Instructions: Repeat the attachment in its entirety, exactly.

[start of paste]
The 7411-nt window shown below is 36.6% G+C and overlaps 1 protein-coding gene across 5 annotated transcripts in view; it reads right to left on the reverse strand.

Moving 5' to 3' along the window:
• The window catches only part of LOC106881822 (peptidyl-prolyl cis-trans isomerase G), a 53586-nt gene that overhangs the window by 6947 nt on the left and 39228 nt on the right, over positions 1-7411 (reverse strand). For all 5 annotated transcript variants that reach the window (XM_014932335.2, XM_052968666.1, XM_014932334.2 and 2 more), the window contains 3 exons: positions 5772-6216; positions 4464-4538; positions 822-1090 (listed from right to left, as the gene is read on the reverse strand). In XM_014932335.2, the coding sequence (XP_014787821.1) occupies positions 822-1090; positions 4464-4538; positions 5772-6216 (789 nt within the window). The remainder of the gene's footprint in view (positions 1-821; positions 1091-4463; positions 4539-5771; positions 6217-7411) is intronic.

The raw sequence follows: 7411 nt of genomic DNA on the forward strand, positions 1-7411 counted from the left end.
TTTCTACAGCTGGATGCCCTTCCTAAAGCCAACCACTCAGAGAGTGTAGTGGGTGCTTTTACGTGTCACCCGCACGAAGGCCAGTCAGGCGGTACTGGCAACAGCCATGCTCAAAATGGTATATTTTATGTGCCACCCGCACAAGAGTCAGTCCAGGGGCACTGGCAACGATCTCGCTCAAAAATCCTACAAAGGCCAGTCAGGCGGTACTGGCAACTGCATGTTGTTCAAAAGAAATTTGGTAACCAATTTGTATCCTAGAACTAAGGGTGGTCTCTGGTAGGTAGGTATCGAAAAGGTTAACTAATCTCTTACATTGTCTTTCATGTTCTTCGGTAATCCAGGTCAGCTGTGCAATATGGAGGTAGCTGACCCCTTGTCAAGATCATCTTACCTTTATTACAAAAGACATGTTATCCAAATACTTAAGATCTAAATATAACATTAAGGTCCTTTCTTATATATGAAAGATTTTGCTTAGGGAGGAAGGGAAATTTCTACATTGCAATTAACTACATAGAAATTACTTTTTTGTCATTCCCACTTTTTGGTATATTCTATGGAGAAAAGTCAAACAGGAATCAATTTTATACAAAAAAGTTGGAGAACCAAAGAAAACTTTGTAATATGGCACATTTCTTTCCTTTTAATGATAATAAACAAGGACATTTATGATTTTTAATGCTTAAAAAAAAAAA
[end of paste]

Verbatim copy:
The 7411-nt window shown below is 36.6% G+C and overlaps 1 protein-coding gene across 5 annotated transcripts in view; it reads right to left on the reverse strand.

Moving 5' to 3' along the window:
• The window catches only part of LOC106881822 (peptidyl-prolyl cis-trans isomerase G), a 53586-nt gene that overhangs the window by 6947 nt on the left and 39228 nt on the right, over positions 1-7411 (reverse strand). For all 5 annotated transcript variants that reach the window (XM_014932335.2, XM_052968666.1, XM_014932334.2 and 2 more), the window contains 3 exons: positions 5772-6216; positions 4464-4538; positions 822-1090 (listed from right to left, as the gene is read on the reverse strand). In XM_014932335.2, the coding sequence (XP_014787821.1) occupies positions 822-1090; positions 4464-4538; positions 5772-6216 (789 nt within the window). The remainder of the gene's footprint in view (positions 1-821; positions 1091-4463; positions 4539-5771; positions 6217-7411) is intronic.

The raw sequence follows: 7411 nt of genomic DNA on the forward strand, positions 1-7411 counted from the left end.
TTTCTACAGCTGGATGCCCTTCCTAAAGCCAACCACTCAGAGAGTGTAGTGGGTGCTTTTACGTGTCACCCGCACGAAGGCCAGTCAGGCGGTACTGGCAACAGCCATGCTCAAAATGGTATATTTTATGTGCCACCCGCACAAGAGTCAGTCCAGGGGCACTGGCAACGATCTCGCTCAAAAATCCTACAAAGGCCAGTCAGGCGGTACTGGCAACTGCATGTTGTTCAAAAGAAATTTGGTAACCAATTTGTATCCTAGAACTAAGGGTGGTCTCTGGTAGGTAGGTATCGAAAAGGTTAACTAATCTCTTACATTGTCTTTCATGTTCTTCGGTAATCCAGGTCAGCTGTGCAATATGGAGGTAGCTGACCCCTTGTCAAGATCATCTTACCTTTATTACAAAAGACATGTTATCCAAATACTTAAGATCTAAATATAACATTAAGGTCCTTTCTTATATATGAAAGATTTTGCTTAGGGAGGAAGGGAAATTTCTACATTGCAATTAACTACATAGAAATTACTTTTTTGTCATTCCCACTTTTTGGTATATTCTATGGAGAAAAGTCAAACAGGAATCAATTTTATACAAAAAAGTTGGAGAACCAAAGAAAACTTTGTAATATGGCACATTTCTTTCCTTTTAATGATAATAAACAAGGACATTTATGATTTTTAATGCTTAAAAAAAAAAA